Trump can be sued by police over Jan. 6, DOJ says
Former President Trump can be held liable for damages for his speech on the day of the Jan. 6 insurrection, the Department of Justice said Tuesday.
Why it matters: Trump, who faces a lawsuit brought by two U.S. Capitol Police officers and 11 Democratic Congress members, has argued that he is protected by the absolute immunity conferred to a president acting in an official capacity.
What they're saying: "Speaking to the public on matters of public concern is a traditional function of the Presidency, and the outer perimeter of the President’s Office includes a vast realm of such speech," attorneys for the Justice Department’s Civil Division wrote in a Thursday filing.
- "But that traditional function is one of public communication. It does not include incitement of imminent private violence."
- "Presidents may at times use strong rhetoric. And some who hear that rhetoric may overreact, or even respond with violence," they added, noting that the scope of a president’s absolute immunity should be informed by principles shaped by the Supreme Court.
- They pointed to a 1969 ruling that determined the First Amendment does not protect speech "directed to inciting or producing imminent lawless action and is likely to incite or produce such action."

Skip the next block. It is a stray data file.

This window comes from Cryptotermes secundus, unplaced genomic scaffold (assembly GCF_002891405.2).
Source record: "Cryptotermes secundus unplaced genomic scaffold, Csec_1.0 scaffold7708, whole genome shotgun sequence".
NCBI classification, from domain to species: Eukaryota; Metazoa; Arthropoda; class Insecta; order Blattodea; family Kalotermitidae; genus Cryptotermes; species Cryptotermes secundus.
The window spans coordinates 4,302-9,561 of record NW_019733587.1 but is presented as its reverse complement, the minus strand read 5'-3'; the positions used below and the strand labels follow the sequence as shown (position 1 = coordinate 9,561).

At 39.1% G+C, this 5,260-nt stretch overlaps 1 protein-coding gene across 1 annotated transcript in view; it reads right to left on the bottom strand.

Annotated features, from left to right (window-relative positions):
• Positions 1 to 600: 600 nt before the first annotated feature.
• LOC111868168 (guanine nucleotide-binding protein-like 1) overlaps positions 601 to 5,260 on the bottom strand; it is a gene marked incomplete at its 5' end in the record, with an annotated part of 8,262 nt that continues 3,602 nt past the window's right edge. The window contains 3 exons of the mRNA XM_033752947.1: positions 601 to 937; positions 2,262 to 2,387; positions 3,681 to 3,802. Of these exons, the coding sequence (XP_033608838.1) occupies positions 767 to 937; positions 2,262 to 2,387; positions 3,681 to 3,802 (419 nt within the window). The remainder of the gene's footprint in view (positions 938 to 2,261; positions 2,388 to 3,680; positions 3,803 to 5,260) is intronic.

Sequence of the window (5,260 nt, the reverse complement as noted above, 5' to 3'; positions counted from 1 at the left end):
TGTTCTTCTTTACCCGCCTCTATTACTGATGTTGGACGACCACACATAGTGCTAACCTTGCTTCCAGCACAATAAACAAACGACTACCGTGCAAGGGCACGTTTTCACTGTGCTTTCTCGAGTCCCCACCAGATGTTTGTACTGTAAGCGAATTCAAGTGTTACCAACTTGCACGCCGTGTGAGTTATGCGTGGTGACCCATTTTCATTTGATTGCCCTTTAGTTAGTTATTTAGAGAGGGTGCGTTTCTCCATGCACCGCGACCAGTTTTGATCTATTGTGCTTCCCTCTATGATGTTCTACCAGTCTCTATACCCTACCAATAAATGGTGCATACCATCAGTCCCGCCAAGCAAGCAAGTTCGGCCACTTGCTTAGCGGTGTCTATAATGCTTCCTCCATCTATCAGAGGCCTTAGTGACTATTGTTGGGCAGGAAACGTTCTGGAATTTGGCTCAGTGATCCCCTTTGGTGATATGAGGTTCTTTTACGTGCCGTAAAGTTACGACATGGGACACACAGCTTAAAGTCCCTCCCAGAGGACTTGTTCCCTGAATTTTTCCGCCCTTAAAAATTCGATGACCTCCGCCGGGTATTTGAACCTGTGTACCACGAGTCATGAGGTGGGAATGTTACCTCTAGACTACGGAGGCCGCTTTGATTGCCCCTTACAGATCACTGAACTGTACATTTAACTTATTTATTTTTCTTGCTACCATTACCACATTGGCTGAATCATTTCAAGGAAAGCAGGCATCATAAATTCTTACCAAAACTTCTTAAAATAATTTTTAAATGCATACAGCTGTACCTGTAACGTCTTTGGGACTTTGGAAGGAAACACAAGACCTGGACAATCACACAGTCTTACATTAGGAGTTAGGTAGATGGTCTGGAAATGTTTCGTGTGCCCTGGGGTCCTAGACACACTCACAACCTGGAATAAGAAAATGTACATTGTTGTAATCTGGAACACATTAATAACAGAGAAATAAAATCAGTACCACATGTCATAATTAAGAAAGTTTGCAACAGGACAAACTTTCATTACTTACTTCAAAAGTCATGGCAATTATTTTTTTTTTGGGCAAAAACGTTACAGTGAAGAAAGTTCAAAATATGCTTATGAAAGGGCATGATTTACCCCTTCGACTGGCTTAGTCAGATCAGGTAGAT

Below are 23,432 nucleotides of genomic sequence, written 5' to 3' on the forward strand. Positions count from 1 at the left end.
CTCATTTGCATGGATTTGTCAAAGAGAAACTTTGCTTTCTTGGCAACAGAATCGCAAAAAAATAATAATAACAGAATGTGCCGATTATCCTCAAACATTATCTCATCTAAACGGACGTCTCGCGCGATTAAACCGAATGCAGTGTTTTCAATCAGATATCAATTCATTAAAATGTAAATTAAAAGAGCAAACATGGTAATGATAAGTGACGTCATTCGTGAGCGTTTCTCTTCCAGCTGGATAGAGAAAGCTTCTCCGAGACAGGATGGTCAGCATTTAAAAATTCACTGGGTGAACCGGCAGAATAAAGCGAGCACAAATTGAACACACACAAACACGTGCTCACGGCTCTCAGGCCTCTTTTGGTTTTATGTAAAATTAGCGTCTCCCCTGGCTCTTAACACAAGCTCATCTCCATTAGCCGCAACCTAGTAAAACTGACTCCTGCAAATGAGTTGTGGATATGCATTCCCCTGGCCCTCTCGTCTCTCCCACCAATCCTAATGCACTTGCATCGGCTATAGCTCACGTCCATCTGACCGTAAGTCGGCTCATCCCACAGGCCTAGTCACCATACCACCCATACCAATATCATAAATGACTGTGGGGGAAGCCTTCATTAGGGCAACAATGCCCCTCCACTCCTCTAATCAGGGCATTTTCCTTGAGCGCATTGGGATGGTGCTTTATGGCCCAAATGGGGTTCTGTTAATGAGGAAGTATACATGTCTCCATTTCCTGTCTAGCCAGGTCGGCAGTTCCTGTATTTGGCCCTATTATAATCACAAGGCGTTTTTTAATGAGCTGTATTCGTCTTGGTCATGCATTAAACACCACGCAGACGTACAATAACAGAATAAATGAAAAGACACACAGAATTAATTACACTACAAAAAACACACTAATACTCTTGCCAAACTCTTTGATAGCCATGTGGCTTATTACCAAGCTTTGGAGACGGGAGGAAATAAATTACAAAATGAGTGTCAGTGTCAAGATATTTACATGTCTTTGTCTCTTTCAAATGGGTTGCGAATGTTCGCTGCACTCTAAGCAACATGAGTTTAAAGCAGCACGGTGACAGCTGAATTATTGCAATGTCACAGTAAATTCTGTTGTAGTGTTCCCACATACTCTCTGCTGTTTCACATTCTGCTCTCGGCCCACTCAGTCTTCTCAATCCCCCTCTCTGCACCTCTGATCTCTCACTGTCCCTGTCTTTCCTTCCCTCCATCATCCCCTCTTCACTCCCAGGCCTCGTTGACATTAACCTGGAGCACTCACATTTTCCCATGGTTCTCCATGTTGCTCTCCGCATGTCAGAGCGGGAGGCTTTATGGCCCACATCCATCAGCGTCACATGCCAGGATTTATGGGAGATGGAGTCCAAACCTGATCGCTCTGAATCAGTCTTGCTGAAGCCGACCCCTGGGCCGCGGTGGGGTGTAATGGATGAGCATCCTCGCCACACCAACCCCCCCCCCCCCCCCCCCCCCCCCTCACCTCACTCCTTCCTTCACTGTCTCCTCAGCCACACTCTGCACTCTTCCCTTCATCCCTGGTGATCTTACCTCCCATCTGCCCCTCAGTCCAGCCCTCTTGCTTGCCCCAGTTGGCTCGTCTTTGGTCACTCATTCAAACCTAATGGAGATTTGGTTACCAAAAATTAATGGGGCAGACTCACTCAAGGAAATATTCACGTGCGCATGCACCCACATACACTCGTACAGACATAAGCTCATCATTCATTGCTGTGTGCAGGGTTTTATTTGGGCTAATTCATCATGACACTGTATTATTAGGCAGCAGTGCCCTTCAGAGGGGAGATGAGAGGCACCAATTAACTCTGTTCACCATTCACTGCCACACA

- The DOJ emphasized that it is not saying Trump incited the insurrection but that the claims in the lawsuit describe conduct and speech outside the scope of presidential duties.
Background: The lawsuit seeks to hold Trump liable for physical and psychological injuries suffered during the insurrection, when he called on his supporters to "fight like hell" to prevent the certification of 2020 election results.
- It was filed under the Ku Klux Klan Act, a statute written after the Civil War that allows for damages in cases involving force, threats or intimidation intended to hinder government officials from discharging their duties.
Worth noting: A district court already rejected Trump's claims of absolute immunity in the case.
- An appeals court asked the DOJ to provide an opinion after debating the case in December.